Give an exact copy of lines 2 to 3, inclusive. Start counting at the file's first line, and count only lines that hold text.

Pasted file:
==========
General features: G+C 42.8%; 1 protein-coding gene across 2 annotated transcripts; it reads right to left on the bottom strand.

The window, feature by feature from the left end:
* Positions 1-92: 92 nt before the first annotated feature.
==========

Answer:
The window, feature by feature from the left end:
* Positions 1-92: 92 nt before the first annotated feature.